Motivation on Empty? Make the Most of Time at Home

In a time when many of us would normally be getting ready for some peak spring races or some of us would be day dreaming about fall start lines, all of us are now dealing with the “cancelled,”  “postponed” or “in the process of making a call.” Covid-19 has likely thrown some curveballs your way. Whether you are being furloughed, have gotten sick, now have kids to homeschool or are working on the frontlines, we know these times are unprecedented. With that being said, I think many of us have viewed this as a time to work on what we can control. We understand that not everyone is impacted by the pandemic in the same way, but we hope to offer you some encouragement on how to make running a joy during this time. We spoke with a few of our RunningLane athletes on how they have managed their recent training and motivation. For many, they have a glass half-full attitude and they have been able to make the most of their training during this wild spring!

Make the most of your time lost in commute:

“The little things” are often neglected in training. Often, the 5 a.m. crowd gets enough time to run, shower and grab a cup of coffee post run and off to work they go. Stretching is often neglected, sometimes post workout nutrition is compromised, strength work is usually out of the question and often that 5 a.m. run means the alarm clock went off before you wanted it to. Chances are many are no longer dealing with a commute, and the typical morning routine isn’t quite as extravagant. If you had 30 more minutes in your day, how can you create some added value in your routine? You may not have the schedule of a professional runner, but take some notes on how they make the most of the time in their day.

  • Get 30 more minutes of sleep (AKA the best recovery tool known to man)
  • Make sure you have a post workout snack or meal
  • Take the time to get your strength training in
  • Foam roll, stretch, use your favorite recovery tool
  • Start work early and take a 30 min break during your day, stand up, stretch, go for a walk, etc. Don’t sit as often as you usually would in your office.

Notes from RunningLane Athletes

  • Some have been getting up every morning and doing yoga or Pilates for added mobility work
  • “I've been doing my strength training at more advantageous times because I can just walk upstairs to the weights instead of having to leave the office to drive to the gym at lunch time, or in the mid-morning between meetings.”-Kelsey Hodges  
  •  “Since I'm a teacher and have now transitioned into distance learning, I have much more flexibility with my daily schedule. Before the Corona Virus, I was getting up at 4:00 am every morning to get my runs and gym routine in before I headed to work. I just didn't have the mental energy to do it after working with 81, 10-11 year-olds! I do 95% of my training solo, so the social distancing really hasn't changed how I do my runs either.”-Barrett Holder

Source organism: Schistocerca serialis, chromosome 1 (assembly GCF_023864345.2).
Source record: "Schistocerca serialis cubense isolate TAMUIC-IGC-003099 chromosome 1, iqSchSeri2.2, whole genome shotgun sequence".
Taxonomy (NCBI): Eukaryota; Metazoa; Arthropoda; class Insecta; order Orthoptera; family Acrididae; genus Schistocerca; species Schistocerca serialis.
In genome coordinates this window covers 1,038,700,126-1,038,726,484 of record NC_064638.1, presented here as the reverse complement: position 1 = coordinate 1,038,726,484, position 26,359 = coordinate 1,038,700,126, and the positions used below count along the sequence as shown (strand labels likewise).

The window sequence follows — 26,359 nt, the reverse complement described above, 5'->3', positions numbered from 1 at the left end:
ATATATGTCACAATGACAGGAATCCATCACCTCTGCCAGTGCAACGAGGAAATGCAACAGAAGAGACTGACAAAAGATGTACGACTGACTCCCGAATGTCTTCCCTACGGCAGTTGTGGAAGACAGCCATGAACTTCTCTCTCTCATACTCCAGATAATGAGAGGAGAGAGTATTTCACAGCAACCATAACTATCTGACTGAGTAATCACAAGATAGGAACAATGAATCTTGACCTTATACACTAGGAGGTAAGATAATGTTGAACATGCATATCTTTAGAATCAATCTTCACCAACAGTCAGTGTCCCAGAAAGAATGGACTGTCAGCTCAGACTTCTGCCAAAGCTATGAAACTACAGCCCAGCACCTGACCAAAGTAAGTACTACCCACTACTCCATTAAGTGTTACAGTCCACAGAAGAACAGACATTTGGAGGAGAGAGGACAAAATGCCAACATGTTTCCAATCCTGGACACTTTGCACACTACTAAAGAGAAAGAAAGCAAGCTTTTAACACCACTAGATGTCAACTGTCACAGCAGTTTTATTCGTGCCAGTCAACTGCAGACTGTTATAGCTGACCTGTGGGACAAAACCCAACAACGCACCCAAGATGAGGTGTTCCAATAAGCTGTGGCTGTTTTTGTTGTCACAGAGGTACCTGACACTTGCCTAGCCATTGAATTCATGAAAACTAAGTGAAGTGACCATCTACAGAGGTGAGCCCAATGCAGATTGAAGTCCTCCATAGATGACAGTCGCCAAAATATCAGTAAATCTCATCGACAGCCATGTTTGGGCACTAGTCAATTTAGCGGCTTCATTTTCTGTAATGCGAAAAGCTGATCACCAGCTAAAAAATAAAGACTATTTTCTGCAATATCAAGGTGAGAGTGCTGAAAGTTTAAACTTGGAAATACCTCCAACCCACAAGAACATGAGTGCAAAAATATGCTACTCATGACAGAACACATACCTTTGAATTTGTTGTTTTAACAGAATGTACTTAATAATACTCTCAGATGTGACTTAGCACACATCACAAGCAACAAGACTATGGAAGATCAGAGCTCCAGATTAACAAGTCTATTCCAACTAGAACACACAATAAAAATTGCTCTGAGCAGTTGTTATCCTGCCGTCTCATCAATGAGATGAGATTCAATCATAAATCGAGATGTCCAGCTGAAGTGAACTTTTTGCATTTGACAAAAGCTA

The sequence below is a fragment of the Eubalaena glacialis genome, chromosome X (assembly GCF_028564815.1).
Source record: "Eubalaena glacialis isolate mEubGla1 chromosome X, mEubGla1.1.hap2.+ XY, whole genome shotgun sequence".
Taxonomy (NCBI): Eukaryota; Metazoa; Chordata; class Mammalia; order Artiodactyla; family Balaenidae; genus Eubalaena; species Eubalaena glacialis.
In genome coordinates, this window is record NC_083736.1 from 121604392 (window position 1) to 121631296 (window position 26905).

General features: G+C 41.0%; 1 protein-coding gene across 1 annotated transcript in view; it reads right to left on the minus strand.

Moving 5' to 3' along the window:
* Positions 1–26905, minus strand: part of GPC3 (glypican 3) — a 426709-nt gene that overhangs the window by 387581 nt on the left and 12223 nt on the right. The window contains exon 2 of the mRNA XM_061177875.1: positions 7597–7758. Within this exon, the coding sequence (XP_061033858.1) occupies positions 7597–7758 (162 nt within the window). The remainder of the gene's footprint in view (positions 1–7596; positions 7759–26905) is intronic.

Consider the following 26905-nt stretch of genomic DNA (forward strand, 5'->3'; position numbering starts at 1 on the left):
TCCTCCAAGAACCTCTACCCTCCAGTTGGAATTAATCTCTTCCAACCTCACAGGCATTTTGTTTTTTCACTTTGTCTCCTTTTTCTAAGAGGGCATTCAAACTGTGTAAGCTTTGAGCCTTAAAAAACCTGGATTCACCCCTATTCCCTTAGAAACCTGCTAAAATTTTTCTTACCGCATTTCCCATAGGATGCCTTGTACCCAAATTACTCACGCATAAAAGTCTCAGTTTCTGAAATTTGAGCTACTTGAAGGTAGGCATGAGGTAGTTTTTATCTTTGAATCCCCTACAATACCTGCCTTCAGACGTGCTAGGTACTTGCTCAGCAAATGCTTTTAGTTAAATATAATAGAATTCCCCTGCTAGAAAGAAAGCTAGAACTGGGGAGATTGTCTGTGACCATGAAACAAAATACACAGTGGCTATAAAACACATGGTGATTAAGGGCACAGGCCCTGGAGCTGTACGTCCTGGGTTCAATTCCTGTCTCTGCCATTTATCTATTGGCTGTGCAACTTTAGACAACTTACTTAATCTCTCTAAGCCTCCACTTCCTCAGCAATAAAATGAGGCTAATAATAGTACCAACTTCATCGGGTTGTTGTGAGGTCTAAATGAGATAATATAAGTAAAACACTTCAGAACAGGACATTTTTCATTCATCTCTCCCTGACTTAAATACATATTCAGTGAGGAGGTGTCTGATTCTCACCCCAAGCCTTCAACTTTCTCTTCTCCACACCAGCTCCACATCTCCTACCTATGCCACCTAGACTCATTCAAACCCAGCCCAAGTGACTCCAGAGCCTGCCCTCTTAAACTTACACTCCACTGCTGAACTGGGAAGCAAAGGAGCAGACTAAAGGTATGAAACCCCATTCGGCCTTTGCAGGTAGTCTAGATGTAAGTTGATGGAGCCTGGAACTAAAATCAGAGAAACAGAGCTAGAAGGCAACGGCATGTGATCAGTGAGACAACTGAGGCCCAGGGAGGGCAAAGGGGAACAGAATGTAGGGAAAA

If your schedule seems more hectic:

While many people feel like they have a bit more time on their hands, many feel overwhelmed by taking on homeschooling kids or not having childcare options like they usually would. We understand that motivation can be challenging. Here are some tips on how to keep the running going:

  • Make it a family event: Whether you and your spouse start the run together or you do a cool down mile or less with your child, sharing the love of running with a family member can be so rewarding.
  • Clock out for the run: Whether you have 20 minutes or an hour, shut out thoughts from the outside world for your run.
  • At the end of the day, running should be something that makes you excited, but at the end of the day it is just running. Change your perspective during this time. Running is something you get to do, not something you have to do.

Other ideas to keep you going:

  • Join a virtual race (Check out our RunningLane Retro Run)
  • Explore a run location you have never been to
  • Work on shorter distances that you normally wouldn’t race (most adults have never ran distances like the 800m to 2 mile distances)

At the end of the day, we hope our athletes and our running community stay happy and healthy, but we also know that this time is a great opportunity to make some more aerobic deposits. Enjoy the run and the freedom of one activity that is not cancelled!


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Brandon York

When I finished my collegiate cross-country and track career, I felt burned out and unmotivated to continue running. As a result, I quit running for over 2 years and, as expected, lost a lot of conditioning during that time. I was out of shape. Eventually, when I decided to start running again, I needed a coach and motivation. Enter the guys from My coach Will lit the fire in me to get fast again! In a little over 2 years time, he took me from a high school level fitness to beating my college PRs in the 5k and 10k and even running well in longer races like 15k and 10 miles. With his guidance, I now have a realistic chance of qualifying for the 2016 U.S. Olympic Marathon Trials!

I firmly believe that this team at can do the same for you - whether your goal is to take down old PRs, win your age group at a local 5k, or be competitive on a national level.  They’re the best.